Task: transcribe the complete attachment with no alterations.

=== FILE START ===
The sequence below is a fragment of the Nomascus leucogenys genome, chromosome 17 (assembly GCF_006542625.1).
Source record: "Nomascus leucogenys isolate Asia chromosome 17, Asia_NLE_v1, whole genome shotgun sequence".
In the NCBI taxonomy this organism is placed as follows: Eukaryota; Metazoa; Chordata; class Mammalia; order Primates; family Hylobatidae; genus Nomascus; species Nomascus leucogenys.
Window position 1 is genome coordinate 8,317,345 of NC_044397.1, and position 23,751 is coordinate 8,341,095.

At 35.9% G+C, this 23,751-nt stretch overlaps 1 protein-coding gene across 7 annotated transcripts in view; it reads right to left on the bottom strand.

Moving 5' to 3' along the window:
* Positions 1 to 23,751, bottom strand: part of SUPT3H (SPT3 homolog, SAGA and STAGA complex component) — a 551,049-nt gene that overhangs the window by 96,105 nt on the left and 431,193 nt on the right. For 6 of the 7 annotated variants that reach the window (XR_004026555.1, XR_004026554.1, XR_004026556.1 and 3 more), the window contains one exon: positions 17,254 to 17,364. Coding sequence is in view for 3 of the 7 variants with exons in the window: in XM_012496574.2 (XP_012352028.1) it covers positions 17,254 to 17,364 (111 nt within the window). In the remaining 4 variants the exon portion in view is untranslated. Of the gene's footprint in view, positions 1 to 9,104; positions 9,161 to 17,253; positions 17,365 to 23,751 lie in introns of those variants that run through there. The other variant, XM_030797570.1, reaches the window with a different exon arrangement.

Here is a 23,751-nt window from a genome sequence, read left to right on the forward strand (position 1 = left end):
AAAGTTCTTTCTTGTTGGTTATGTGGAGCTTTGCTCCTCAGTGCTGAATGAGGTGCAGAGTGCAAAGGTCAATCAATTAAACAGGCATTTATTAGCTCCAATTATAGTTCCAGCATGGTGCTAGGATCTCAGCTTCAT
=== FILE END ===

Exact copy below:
The sequence below is a fragment of the Nomascus leucogenys genome, chromosome 17 (assembly GCF_006542625.1).
Source record: "Nomascus leucogenys isolate Asia chromosome 17, Asia_NLE_v1, whole genome shotgun sequence".
In the NCBI taxonomy this organism is placed as follows: Eukaryota; Metazoa; Chordata; class Mammalia; order Primates; family Hylobatidae; genus Nomascus; species Nomascus leucogenys.
Window position 1 is genome coordinate 8,317,345 of NC_044397.1, and position 23,751 is coordinate 8,341,095.

At 35.9% G+C, this 23,751-nt stretch overlaps 1 protein-coding gene across 7 annotated transcripts in view; it reads right to left on the bottom strand.

Moving 5' to 3' along the window:
* Positions 1 to 23,751, bottom strand: part of SUPT3H (SPT3 homolog, SAGA and STAGA complex component) — a 551,049-nt gene that overhangs the window by 96,105 nt on the left and 431,193 nt on the right. For 6 of the 7 annotated variants that reach the window (XR_004026555.1, XR_004026554.1, XR_004026556.1 and 3 more), the window contains one exon: positions 17,254 to 17,364. Coding sequence is in view for 3 of the 7 variants with exons in the window: in XM_012496574.2 (XP_012352028.1) it covers positions 17,254 to 17,364 (111 nt within the window). In the remaining 4 variants the exon portion in view is untranslated. Of the gene's footprint in view, positions 1 to 9,104; positions 9,161 to 17,253; positions 17,365 to 23,751 lie in introns of those variants that run through there. The other variant, XM_030797570.1, reaches the window with a different exon arrangement.

Here is a 23,751-nt window from a genome sequence, read left to right on the forward strand (position 1 = left end):
AAAGTTCTTTCTTGTTGGTTATGTGGAGCTTTGCTCCTCAGTGCTGAATGAGGTGCAGAGTGCAAAGGTCAATCAATTAAACAGGCATTTATTAGCTCCAATTATAGTTCCAGCATGGTGCTAGGATCTCAGCTTCAT